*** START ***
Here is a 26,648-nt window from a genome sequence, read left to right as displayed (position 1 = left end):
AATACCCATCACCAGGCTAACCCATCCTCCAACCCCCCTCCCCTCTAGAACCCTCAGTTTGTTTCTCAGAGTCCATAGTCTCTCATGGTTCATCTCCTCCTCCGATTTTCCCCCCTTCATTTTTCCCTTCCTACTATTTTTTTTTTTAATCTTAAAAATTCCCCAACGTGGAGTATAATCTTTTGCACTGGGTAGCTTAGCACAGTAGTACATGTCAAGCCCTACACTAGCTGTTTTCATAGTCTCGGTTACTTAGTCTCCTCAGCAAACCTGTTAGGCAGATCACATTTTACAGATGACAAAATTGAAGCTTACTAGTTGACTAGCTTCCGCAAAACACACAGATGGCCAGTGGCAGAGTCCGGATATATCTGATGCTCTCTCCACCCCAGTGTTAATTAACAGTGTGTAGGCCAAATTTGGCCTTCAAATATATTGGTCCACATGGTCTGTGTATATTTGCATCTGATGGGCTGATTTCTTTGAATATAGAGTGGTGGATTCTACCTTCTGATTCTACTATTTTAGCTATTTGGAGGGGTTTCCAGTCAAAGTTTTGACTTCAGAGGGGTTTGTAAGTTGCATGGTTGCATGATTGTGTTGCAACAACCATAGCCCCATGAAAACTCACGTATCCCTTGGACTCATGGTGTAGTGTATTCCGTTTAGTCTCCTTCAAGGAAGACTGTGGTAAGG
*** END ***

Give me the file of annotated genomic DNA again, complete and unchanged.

Here is a 26,648-nt window from a genome sequence, read left to right as displayed (position 1 = left end):
AATACCCATCACCAGGCTAACCCATCCTCCAACCCCCCTCCCCTCTAGAACCCTCAGTTTGTTTCTCAGAGTCCATAGTCTCTCATGGTTCATCTCCTCCTCCGATTTTCCCCCCTTCATTTTTCCCTTCCTACTATTTTTTTTTTTAATCTTAAAAATTCCCCAACGTGGAGTATAATCTTTTGCACTGGGTAGCTTAGCACAGTAGTACATGTCAAGCCCTACACTAGCTGTTTTCATAGTCTCGGTTACTTAGTCTCCTCAGCAAACCTGTTAGGCAGATCACATTTTACAGATGACAAAATTGAAGCTTACTAGTTGACTAGCTTCCGCAAAACACACAGATGGCCAGTGGCAGAGTCCGGATATATCTGATGCTCTCTCCACCCCAGTGTTAATTAACAGTGTGTAGGCCAAATTTGGCCTTCAAATATATTGGTCCACATGGTCTGTGTATATTTGCATCTGATGGGCTGATTTCTTTGAATATAGAGTGGTGGATTCTACCTTCTGATTCTACTATTTTAGCTATTTGGAGGGGTTTCCAGTCAAAGTTTTGACTTCAGAGGGGTTTGTAAGTTGCATGGTTGCATGATTGTGTTGCAACAACCATAGCCCCATGAAAACTCACGTATCCCTTGGACTCATGGTGTAGTGTATTCCGTTTAGTCTCCTTCAAGGAAGACTGTGGTAAGG